Vascular Ulceration Specialist
Vascular Management Associates
Vascular Surgeons & Interventional Cardiologists located in New Brunswick, NJ
Vascular Ulceration Q & A
What are vascular ulcers?
When those valves are not functioning correctly, the pressure in the affected blood vessel rises. That impedes the flow of blood to that area and can also lead to damage to vascular walls, problems with healing, and inability to deliver oxygen and nutrients to the area.
Increased blood pressure within your veins can also cause fluids to leak out and collect beneath your skin. Your skin can swell, thicken, and eventually sustain enough damage to form an ulcer.
Vascular ulceration occurs in the lower extremities, and it is often a chronic or recurring condition. The condition also increases your risk of infection, which is why seeking treatment is critical.
What are the types of vascular ulceration?
Venous leg ulcers develop due to chronic, ongoing venous insufficiency. When the valves in your veins don’t function correctly, your venous blood pressure rises.
Venous ulcers are usually located in the lower or mid-calf portion of your legs. The area may appear inflamed and red and have a pitted appearance before displaying an ulcer.
Arterial leg ulcers develop due to insufficient blood flow to the lower portion of your legs. Atherosclerotic disease, diabetes, and vasculitis are common causal factors. These ulcers usually form in the heel, toe, or bony areas of your feet.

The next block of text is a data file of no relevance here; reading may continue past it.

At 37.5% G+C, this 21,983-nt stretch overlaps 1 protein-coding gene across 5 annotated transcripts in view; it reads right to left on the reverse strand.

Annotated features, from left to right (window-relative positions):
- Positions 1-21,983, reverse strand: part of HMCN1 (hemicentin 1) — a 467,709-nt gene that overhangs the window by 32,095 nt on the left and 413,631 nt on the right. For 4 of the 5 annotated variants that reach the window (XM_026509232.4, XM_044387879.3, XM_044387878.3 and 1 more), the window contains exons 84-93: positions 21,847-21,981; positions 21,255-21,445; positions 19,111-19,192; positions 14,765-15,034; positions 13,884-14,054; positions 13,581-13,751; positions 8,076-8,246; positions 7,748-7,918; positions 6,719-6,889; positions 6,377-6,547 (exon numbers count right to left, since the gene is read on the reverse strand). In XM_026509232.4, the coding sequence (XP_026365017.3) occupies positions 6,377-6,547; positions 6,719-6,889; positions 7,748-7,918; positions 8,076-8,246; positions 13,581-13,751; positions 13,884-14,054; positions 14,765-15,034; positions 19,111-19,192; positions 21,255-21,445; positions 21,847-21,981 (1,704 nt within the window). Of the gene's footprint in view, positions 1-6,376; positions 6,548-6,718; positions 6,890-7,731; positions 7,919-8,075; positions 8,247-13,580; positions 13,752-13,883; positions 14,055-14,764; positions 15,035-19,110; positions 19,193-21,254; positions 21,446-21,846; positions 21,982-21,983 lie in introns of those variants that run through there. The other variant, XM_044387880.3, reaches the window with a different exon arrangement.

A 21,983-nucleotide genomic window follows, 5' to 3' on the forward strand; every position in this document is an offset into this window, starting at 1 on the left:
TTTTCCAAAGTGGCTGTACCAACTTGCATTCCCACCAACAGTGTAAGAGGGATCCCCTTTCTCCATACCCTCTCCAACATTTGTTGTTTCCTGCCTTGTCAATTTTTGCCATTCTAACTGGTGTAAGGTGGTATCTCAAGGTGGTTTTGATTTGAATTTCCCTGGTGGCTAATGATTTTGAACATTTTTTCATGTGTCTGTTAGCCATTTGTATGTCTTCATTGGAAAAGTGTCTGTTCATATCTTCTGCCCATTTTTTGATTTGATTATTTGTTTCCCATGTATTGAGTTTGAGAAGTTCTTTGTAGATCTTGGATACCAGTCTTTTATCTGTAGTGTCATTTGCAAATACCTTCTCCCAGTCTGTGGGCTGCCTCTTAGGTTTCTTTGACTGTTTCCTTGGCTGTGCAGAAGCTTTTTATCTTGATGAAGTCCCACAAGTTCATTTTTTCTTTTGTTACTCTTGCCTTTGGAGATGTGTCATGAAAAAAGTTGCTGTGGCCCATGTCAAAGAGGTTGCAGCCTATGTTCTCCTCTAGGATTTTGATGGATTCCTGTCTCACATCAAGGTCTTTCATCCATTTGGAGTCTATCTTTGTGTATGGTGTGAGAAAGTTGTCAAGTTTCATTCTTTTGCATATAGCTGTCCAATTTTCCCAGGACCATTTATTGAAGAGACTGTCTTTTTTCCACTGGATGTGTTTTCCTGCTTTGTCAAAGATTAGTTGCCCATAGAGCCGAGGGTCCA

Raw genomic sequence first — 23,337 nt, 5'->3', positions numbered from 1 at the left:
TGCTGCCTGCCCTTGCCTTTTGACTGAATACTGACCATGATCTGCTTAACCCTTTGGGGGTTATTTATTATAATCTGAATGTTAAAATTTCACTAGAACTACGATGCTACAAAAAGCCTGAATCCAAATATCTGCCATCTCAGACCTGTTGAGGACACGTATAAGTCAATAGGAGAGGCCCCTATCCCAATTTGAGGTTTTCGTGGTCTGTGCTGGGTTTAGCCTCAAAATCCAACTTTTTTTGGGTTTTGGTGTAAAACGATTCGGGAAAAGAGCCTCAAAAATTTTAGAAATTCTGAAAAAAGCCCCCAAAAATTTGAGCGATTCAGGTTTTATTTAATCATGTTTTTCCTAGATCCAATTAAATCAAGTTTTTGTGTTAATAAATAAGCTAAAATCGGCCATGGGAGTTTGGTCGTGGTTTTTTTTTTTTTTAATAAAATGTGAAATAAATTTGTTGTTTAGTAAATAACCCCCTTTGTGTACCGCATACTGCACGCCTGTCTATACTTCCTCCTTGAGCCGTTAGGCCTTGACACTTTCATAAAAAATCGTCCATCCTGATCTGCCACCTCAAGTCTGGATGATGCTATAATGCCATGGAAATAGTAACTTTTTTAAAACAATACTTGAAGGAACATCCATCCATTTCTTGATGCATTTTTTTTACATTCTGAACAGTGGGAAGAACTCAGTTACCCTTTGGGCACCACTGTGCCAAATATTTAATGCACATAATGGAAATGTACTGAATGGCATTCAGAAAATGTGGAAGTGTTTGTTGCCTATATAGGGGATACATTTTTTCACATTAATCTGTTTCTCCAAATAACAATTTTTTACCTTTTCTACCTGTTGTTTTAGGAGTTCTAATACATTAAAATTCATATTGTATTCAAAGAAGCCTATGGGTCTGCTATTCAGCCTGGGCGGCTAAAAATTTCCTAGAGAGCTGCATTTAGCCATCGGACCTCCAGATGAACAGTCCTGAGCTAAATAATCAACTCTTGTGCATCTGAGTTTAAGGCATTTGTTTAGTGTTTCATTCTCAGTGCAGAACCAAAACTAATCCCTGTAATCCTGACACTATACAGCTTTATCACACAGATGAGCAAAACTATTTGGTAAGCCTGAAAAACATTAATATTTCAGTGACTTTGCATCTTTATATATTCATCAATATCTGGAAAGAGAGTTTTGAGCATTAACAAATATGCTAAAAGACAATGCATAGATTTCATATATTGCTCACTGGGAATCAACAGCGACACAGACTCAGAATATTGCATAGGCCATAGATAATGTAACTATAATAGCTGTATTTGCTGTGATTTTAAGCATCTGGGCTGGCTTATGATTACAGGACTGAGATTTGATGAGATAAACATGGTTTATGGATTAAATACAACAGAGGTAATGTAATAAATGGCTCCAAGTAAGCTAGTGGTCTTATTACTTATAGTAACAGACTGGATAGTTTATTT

Infection is a severe risk of any vascular ulceration. If you note any changes or skin abnormalities in your feet or legs, it’s imperative to seek medical attention to determine the cause. Treatment is most effective in the early stages of vascular ulceration.
What are the treatment options for vascular ulceration?
Your practitioner may decide to debride a portion of the tissue in the affected area. In some instances, the entire ulcer may be surgically removed and replaced with a skin graft. Surgical correction of certain venous conditions is another treatment option.
In cases of arterial ulceration, surgical treatment options include angioplasty and reconstructive surgery. Infection is a serious risk and can be addressed with systemic antibiotics. Compression and debridement are not used to treat arterial ulceration.
Conditions We Treat
Peripheral Arterial Disease
Peripheral Arterial Disease, is a serious, yet treatable disease, characterized by a narrowing or blockage of the arteries that carry oxygenated blood to extremities such as the legs. We can perform a minimally invasive...
End Stage Renal Disease
Dialysis is a process used to treat patients whose kidneys are no longer working properly. It involves a special machine and tubing that removes blood from the body, cleanses it of waste and extra fluid ...
Blood clots can form in the veins and obstruct flow back to the heart resulting in swelling and pain in the extremities (limbs). A blood clot can possibly break off and travel to the lungs...
Dr. Peter Farrugia
Let's Get In Touch!
Please call the phone number below, or fill out the form with your information, and our 5 star staff will be in touch with you ASAP…
- 317 George Street, Suite 412, 4th Floor, New Brunswick, NJ 08901
Monday 9:00 am - 5:00 pm
Tuesday 9:00 am - 5:00 pm
Wednesday 9:00 am - 5:00 pm
Thursday 9:00 am - 5:00 pm
Friday 9:00 am - 5:00 pm
Saturday 9:00 am - 5:00 pm